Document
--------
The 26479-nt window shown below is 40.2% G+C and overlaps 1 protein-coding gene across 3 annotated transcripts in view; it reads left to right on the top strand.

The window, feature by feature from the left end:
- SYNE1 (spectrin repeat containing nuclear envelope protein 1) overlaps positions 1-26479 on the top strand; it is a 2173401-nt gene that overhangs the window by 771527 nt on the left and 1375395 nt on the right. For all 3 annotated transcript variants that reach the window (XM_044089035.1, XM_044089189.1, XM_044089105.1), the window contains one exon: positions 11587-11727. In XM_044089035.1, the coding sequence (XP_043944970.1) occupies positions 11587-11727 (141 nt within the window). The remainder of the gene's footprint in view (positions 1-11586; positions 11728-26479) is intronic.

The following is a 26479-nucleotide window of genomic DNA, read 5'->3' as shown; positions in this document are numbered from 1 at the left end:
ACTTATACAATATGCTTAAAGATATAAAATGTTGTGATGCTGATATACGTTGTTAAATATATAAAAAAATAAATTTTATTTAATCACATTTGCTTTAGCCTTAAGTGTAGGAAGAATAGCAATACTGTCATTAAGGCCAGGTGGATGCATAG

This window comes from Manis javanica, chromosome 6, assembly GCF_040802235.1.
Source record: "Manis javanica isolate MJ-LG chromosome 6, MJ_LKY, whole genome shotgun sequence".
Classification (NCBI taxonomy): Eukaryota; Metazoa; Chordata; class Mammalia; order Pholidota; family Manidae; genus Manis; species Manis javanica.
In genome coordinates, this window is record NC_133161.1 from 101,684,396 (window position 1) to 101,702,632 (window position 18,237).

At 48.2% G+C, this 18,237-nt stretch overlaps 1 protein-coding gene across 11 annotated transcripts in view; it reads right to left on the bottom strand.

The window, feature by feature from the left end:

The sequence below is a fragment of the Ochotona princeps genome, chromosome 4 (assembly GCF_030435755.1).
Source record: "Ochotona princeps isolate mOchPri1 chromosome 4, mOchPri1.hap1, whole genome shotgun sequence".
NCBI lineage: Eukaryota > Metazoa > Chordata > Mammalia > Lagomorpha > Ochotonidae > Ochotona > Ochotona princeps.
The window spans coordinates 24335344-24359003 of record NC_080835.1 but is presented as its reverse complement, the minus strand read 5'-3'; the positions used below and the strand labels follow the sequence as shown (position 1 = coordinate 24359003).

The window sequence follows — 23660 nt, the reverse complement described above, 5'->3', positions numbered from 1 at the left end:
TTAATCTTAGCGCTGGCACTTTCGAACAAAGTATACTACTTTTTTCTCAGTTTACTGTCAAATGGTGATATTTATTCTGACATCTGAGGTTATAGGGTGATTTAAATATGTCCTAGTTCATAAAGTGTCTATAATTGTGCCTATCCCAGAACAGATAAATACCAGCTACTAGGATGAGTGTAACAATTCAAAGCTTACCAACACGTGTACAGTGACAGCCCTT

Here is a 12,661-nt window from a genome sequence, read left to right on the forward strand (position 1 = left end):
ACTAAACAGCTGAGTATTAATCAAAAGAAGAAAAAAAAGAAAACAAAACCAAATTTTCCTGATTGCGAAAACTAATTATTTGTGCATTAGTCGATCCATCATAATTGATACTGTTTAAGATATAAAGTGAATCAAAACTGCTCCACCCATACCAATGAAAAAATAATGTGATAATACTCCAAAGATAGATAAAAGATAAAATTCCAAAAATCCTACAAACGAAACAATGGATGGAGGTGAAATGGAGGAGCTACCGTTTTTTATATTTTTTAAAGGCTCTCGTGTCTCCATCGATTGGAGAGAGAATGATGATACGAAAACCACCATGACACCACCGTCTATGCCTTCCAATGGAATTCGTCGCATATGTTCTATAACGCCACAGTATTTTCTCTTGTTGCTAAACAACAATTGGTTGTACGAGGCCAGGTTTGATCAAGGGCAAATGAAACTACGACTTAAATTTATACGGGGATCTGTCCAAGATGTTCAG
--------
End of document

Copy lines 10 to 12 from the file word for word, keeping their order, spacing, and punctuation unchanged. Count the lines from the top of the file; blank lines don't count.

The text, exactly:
At 48.2% G+C, this 18,237-nt stretch overlaps 1 protein-coding gene across 11 annotated transcripts in view; it reads right to left on the bottom strand.

The window, feature by feature from the left end:

The sequence below is a fragment of the Ochotona princeps genome, chromosome 4 (assembly GCF_030435755.1).